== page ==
Radio 1 and friends

I was following Tom Watson on Twitter (yes thats a recommendation) and not for his political views, he’s a geek within the Westminster Village so provides an interesting viewpoint of technology within an arena that’s notoriously and historically luddite. Anyhow, I picked up on his tweet about the Conservatives’ plans for Radio 1 and BBC. Usually this fills me with dread and much table and forehead interfacing…

Mr Watson defends Radio 1 ably here so I won’t rehash his arguments. Once someone mentions BBC as a factor in political or social arguments, it moves into the concept of public service broadcasting versus the draconian ‘tax’ of the license fee. I’ve been trying to make sense of this for quite a few years now. Personally I get enough from the BBC to justify the licence fee, maybe I’m lucky enough to be a in a demographic that sits so square in the middle of their output that I value enough of their programmes to be comfortable with the license fee. That’s 39p a day to put it in perspective.

cillit bang

The counter argument ‘the commercial channels are free’, well that’s not strictly true. It’s paid for by advertising. Advertising that you pay for. What? Eh? Well how much of the cost of each product that you buy is directed back into advertising that product. Its probably a very small percentage maybe less than a penny of some products, maybe more if you buy a house or a car. So add this up over the year or years and it’s not going to be cheap. And I’m not the only one noodling on this one.┬áIt’s probably more than the license fee (ok I admit its fairly impossible to do the math). And you get a lot less choice, and you get a lot less say in the content and direction of those channels and stations. You get spoon fed. Oh and they don’t have a massive website supporting all their output. And dear reader, if you’re reading this, you’ll already be web literate enough to know just how massive the BBC website is – and how much you already depend on it…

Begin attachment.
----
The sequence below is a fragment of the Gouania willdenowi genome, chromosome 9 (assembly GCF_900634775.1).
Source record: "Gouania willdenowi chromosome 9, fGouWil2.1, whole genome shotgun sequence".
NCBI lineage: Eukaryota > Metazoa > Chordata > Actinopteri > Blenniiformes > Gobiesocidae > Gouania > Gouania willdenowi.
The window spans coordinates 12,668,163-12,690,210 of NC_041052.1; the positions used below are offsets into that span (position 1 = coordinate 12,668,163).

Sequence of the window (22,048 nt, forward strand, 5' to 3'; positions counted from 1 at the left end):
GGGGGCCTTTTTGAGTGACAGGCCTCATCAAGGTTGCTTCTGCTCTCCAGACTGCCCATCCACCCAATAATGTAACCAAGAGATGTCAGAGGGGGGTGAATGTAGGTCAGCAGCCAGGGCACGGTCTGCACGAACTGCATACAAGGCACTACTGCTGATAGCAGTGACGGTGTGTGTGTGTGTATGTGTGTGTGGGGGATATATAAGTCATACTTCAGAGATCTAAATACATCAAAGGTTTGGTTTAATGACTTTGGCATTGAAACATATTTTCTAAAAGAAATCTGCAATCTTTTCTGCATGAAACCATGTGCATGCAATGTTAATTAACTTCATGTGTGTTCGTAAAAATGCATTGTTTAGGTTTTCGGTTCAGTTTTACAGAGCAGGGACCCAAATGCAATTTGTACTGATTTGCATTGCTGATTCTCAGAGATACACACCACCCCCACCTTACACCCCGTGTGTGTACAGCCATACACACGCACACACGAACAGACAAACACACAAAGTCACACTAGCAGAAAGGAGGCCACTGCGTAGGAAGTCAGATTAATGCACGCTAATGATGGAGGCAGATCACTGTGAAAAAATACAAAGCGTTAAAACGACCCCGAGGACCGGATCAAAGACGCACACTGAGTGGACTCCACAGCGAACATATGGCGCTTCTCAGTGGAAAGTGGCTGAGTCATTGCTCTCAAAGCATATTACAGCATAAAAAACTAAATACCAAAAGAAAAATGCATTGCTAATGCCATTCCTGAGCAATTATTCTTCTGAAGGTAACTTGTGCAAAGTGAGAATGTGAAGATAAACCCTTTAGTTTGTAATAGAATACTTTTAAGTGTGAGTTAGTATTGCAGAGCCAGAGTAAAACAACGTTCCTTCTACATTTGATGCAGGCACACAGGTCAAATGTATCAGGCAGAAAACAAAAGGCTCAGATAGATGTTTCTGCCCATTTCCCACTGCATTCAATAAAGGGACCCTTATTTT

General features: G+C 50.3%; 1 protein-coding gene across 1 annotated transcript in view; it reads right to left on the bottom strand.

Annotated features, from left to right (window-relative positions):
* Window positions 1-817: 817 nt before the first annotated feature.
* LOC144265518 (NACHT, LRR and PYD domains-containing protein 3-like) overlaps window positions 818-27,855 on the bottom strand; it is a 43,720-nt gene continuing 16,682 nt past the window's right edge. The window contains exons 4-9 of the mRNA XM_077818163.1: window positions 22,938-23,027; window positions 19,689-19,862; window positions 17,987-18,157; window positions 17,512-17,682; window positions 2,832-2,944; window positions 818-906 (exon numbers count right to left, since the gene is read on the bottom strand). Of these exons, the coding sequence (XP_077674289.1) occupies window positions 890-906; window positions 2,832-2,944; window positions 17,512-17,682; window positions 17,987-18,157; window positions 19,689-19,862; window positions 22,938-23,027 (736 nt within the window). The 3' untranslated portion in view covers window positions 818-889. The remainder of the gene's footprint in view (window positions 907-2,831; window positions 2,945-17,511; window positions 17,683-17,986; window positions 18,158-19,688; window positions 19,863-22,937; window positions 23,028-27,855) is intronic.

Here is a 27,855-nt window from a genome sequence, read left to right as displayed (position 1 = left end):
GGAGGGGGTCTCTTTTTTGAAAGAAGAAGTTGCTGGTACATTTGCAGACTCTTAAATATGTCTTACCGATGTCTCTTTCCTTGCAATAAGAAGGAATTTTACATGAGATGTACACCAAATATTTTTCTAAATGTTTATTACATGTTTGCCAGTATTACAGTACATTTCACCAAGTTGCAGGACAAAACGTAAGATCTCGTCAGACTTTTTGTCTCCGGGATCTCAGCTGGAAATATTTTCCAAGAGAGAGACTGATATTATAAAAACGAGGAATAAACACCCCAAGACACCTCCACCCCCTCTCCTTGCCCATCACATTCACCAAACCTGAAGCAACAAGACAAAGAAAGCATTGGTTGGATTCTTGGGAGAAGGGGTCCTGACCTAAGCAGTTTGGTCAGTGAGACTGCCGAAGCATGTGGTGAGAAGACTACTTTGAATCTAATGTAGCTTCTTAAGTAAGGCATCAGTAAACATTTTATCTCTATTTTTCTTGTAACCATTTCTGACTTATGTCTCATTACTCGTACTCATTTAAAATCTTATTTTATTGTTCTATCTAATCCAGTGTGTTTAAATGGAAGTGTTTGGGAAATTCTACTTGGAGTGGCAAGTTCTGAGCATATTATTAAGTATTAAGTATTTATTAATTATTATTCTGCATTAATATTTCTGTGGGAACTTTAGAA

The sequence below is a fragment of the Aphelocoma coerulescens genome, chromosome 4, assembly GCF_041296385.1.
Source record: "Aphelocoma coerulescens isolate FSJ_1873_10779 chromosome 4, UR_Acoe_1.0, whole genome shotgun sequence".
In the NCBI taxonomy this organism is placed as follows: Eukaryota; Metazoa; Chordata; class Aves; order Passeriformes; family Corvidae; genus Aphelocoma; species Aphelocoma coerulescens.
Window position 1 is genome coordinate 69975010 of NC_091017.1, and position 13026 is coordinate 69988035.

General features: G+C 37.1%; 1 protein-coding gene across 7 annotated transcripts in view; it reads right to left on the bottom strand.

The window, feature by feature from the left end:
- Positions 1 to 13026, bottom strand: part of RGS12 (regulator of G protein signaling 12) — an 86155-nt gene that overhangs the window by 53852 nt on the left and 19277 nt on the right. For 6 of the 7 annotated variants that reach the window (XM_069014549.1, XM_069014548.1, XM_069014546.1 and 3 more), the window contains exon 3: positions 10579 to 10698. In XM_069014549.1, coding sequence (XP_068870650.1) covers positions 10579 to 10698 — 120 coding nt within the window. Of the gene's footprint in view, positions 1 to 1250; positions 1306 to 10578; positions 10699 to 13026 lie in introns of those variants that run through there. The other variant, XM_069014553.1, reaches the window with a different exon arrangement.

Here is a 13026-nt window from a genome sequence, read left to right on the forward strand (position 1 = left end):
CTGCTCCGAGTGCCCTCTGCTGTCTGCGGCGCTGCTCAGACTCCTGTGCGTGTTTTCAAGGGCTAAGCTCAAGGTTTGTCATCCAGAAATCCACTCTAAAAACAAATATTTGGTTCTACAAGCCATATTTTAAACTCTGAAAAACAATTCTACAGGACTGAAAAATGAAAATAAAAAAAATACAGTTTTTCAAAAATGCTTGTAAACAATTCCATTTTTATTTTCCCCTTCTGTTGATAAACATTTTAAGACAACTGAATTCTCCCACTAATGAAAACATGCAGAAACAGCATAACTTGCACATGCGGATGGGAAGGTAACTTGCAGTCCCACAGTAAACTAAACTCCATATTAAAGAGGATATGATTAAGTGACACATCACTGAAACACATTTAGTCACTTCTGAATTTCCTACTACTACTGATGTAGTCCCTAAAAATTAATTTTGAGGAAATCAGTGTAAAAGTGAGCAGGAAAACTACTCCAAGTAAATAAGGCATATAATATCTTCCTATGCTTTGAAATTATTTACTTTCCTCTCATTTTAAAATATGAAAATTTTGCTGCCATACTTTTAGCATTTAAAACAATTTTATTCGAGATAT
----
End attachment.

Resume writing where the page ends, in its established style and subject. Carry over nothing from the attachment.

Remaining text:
So what do I get for my 39p? I get my 4 TV Channels as well as what I get on the red button. Before that we had Ceefax, remember that? Oh and iPlayer, I don’t know anyone who doesn’t use iPlayer, we’ll bundle that in with podcasts. Then there’s the radio stations, your 5 basics, then the digitals, 1 xtra, 5 live sports xtra, 6 music, radio 7. Add the Asian Network and the national radio stations, I count 6 major ones of those. And wrap it up with local English radio. They’re the ones I listen to playing when radio roulette up and down the UK, you never know quite what you’re going to get. Abroad there’s the World Service If you have ever been anywhere were the only thing you can understand is the World Service then you’ll appreciate it all the more. As for the foreign language services, just talk to anyone who’s escaped a regime that has yet to be changed and you’ll be painted a picture of huddling around a forbidden shortwave transistor waiting for the whisper from thousands of leagues away telling them what’s really happening a mile from where they hide.

bbc logo